The good news is that the arrangement worked: Amy was the only one in her class with straight A's at midquarter. The bad news was that she grew two inches since she was cast last spring - which meant that senior Harrison Ankers, who willingly shaved his head to a gleaming dome for his role as Daddy Warbucks, had to wear two-inch elevator shoes with his tuxedo.

Such commitment takes a long time to build. Ash arrived in 1981, when the Medomak drama program had fallen on hard times. Still remembered, however, was a dazzling production of ``Godspell'' some years earlier.

``It took me about four years,'' he says, to build a new record of success. He now works closely with the school's music director, Allan Gifford, who welds whatever instrumental talent he can find into a pit band. And he sings the praises of art teacher Ann Lenardson, who supervised the creation of this year's thrust stage, with four separate acting spaces.

``Her sets are sculptures, works of art,'' exclaims Ash. ``Part of the reason our budgets are so high is because of what she spends on scenery. However, the skills that the children learn in there are life skills that they'll take with them forever.'' Working together, these teachers put on three major productions each year: the fall musical, a winter one-act series, and a spring dinner-theater weekend with food prepared by a nearby resort hotel.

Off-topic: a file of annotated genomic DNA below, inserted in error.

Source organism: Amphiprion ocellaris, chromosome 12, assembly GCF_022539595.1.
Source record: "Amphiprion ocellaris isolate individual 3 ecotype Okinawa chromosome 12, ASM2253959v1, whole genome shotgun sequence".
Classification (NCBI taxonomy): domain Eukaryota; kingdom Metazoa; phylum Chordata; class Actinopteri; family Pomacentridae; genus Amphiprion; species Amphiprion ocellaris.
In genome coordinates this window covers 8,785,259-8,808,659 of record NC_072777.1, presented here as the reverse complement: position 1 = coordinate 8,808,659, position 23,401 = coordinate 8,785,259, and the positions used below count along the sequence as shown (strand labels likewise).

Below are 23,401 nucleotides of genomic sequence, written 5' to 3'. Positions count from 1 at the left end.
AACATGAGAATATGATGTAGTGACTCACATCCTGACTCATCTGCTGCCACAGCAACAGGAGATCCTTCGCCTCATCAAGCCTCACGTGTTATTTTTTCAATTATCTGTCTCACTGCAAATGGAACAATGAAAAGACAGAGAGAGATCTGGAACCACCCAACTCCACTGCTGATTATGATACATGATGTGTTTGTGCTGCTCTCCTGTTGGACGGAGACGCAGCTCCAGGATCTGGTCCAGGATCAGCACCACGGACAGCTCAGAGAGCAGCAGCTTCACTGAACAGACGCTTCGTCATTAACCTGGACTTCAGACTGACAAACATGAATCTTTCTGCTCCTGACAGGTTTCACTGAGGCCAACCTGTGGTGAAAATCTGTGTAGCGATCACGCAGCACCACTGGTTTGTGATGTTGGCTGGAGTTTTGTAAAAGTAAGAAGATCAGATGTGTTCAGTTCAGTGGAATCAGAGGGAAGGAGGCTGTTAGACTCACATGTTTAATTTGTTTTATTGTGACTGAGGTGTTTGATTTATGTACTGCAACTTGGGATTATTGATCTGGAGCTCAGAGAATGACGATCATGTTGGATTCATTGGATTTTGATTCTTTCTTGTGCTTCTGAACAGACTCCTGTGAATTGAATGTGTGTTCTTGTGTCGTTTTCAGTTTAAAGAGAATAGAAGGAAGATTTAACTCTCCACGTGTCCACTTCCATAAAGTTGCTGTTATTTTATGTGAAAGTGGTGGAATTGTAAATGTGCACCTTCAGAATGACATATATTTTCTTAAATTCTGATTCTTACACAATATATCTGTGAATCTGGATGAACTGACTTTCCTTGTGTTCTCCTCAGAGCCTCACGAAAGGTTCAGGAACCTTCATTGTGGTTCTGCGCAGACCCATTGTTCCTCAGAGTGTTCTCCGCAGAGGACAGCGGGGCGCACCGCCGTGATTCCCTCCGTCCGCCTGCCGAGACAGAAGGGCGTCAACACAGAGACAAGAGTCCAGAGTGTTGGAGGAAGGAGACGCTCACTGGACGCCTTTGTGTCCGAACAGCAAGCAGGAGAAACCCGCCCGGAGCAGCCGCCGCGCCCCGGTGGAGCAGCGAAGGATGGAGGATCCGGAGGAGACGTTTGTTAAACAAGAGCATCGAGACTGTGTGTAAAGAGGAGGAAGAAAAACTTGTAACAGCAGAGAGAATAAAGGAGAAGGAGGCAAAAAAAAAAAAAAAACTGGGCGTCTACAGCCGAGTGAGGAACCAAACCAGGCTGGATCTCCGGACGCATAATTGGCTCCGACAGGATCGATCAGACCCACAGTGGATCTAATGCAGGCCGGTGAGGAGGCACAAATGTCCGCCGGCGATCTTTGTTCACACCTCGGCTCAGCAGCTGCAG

The musical, however, takes center stage. What makes it a success? Superintendent David R. Gaul attributes it to ``a concerted effort'' in the school system to support the arts. Since the high school's last big accomplishment - a basketball championship a decade ago - the district has steadily increased its support of the arts, adding new courses in fine arts and drama and new staff to the music program. ``We still think the athletics are extremely important, and we promote them,'' he says. ``But we give the drama and the music more of an equal status.''